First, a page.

As we go on in life, we must always remember what is priority — to prove a point or to focus on the main thing while momentarily losing a battle in order to win the war.

Let’s keep the main thing, the main thing.

Today is father’s day, please let me hear about our fathers and how they have fathered us, especially the sacrifices they have made to build and mold us to who we are today. Be blessed.

Regards,
Gabriel Omin

As a bonus, I will tell you another story about my dad. Infact two stories.

One was when I was sick unto death in 1989. I had a fever as a child would but before I knew it, I started bleeding uncontrollably from my nose. The bleeding defied every medical intervention. Before I knew it I was taken to the Primary Health Centre. If you know the house I grew up in, going to a hospital (Primary Health Centre) was as good as dealing with a terminal case. Why did we not go to hospital…hehehehe…are you asking? There was no money to spare talkless of “donating” it to any nurse or doctor 😂
When the matter had passed “be careful” and growing worse, I was taken to the Teaching Hospital. Then everyone panicked. My dad was taking me there daily for treatment but nothing worked. I was finally admitted. Prayers were held for me.

My Dad was staying with me in that hospital. It was awkward. The only man in a children's ward (most kids were catered for by their mom). The issue was miraculously resolved. Till date no one could say what really happened but God delivered me. My dad was there with my throughout that journey.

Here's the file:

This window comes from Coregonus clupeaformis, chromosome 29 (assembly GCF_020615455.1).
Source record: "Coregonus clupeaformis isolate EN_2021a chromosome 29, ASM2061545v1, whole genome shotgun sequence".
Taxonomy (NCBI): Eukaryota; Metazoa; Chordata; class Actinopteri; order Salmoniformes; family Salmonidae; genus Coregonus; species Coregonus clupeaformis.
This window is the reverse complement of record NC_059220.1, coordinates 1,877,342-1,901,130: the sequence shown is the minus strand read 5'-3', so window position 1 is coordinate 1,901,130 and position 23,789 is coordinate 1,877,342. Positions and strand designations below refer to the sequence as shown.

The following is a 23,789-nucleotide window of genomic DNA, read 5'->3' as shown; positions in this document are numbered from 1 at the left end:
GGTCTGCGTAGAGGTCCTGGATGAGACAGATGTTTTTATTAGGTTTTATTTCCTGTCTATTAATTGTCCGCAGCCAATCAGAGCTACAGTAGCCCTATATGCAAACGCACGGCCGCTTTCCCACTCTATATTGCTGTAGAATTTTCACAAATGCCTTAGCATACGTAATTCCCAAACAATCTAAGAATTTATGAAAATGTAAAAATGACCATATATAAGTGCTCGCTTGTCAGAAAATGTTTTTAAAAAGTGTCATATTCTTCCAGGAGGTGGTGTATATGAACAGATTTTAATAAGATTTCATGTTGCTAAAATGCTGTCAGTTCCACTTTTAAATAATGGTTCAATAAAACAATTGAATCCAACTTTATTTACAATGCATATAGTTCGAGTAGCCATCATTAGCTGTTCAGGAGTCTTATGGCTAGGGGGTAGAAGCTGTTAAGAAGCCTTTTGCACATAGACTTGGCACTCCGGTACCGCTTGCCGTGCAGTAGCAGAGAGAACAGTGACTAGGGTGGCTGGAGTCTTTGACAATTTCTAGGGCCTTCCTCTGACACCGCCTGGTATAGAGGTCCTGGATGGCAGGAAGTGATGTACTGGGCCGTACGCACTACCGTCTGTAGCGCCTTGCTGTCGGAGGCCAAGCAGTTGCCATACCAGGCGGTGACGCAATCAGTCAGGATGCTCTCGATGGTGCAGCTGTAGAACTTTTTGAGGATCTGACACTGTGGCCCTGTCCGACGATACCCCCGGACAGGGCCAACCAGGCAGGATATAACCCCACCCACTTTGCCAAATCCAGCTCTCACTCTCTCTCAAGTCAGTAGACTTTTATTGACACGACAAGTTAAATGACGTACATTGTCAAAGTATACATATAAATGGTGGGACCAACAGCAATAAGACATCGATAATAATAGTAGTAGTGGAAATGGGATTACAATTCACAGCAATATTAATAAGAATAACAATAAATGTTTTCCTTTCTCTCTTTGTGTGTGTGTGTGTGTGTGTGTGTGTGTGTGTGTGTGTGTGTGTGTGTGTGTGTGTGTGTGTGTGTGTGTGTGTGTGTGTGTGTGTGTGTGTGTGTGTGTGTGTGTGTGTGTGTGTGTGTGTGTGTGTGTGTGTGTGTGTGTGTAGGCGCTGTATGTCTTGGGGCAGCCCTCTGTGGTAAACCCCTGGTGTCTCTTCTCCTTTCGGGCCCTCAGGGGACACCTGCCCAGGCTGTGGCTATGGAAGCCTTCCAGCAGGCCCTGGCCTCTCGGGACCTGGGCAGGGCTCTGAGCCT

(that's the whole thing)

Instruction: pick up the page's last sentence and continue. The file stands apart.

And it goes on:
The other instance was in 1997. I wanted to read Engineering. Unfortunately, my home university, UNICAL, did not have engineering and for some reasons, UNIBEN came up on the radar. I was persuaded but did not know the implications of my persuasion. When it was time to check for the admissions update (recall there were no mobile phones, you could not transfer money and hotels were expensive — the trifecta of discouragement), my dad had to go to Benin without knowing anyone there. He took a night bus going to Lagos and highlighted at UNIBEN gate. As he told me it was about 3 am. He went up to the security men and told them his mission. Thankfully they believed him and gave him a place to lay his head on the concrete blocks. He involuntarily became a part of the security personnel for 3 days.🤣 That was how he went through it for three days before he could locate someone who knew him and helped out.

Today I am a graduate of Chemical Engineering, an MBA holder from Duke Fuqua Business School, a TEDx Speaker, a Supply Chain Professional etc ( I know I am humble bragging — my life changed the day I found that word🤣 . All these were made possible by the labours of my parents, teachers, mentors, friends, opportunities, life circumstances etc.

Sacrifices…that is what fathers do. Some acknowledged and some not. But all in all, for the next generation to have light in life, we must build the moral and social infrastructure for them to ride on.

Thank you for all the father figures in my life. I am because you are.

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Gabriel OMIN

Family Conscious. Eclectic Mind. Faith Inspired. Personal Finance. Biz Consulting. Entrepreneurship